Newcastle Airport History
- Nearly 6 million passengers a year
- One runway
- Constantly improving facilities
So how did it all begin?
The original £35,000 Newcastle Airport was opened as just a humble grass runway with a hangar, workshops and a garage in 1935.
By the 1950s, Newcastle Airport had begun to be used for package holidays, which boosted its annual passenger numbers to 5,500. At this point destinations included the Isle of Man, the Isle of Wight and the Channel Islands.
The package holiday market saw a dramatic increase during the 1960s, and Newcastle Airport responded to the demands of the market with the addition of a new runway, apron and control tower.
The 1970s saw a number of changes for Newcastle Airport. These included being upgraded to
Regional International airport status by the Government, and the beginning of US flights (including jumbo jets). These changes resulted in passenger numbers taking a massive increase to 700,000 annually.
A significant redevelopment to the airport facilities took place in the 80s, and passenger numbers increased again to
In 1994 the terminal building underwent improvements and a large extension to accommodate
growing numbers of passengers.
2004, the newly refurbished Departure terminal was opened to the public. With this new development, new shops and cafes were open!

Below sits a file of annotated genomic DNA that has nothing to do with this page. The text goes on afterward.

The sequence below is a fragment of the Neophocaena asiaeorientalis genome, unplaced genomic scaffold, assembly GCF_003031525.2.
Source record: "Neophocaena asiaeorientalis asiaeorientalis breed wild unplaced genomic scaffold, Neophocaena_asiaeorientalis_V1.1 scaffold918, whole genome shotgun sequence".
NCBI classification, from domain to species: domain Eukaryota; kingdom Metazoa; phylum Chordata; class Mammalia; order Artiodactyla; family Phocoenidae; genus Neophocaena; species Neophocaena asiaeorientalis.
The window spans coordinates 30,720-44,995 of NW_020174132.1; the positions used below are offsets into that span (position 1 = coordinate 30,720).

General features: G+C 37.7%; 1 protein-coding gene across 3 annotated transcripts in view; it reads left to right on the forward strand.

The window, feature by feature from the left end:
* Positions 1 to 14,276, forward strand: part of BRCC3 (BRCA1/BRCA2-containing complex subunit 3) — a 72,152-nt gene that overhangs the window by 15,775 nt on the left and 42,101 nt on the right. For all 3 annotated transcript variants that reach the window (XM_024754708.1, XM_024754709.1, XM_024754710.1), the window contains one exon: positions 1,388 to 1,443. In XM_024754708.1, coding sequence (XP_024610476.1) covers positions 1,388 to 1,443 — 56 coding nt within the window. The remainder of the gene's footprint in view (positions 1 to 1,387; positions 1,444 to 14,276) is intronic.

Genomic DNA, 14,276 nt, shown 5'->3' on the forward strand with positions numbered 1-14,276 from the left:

Since then, further extensions and renovations have taken place, meaning that the airport is amply equipped to accommodate
nearly 6 million passengers per year that now pass through Newcastle International’s gates.
The airport will reach its
100th birthday in 2035 and there is a lot they want to achieve by then. Known as Masterplan 2035, there are several aims; not just for the airport but the wider community, too. These include increasing the
passenger numbers to 9.4 million across 83,300 aircraft movements, increase on-site jobs to
4,775 and regional to 27,800, upgrades to the surrounding roads and roundabouts to make access and traffic management easier and
reduce their CO2 emmisions by 28% on 2010s figure.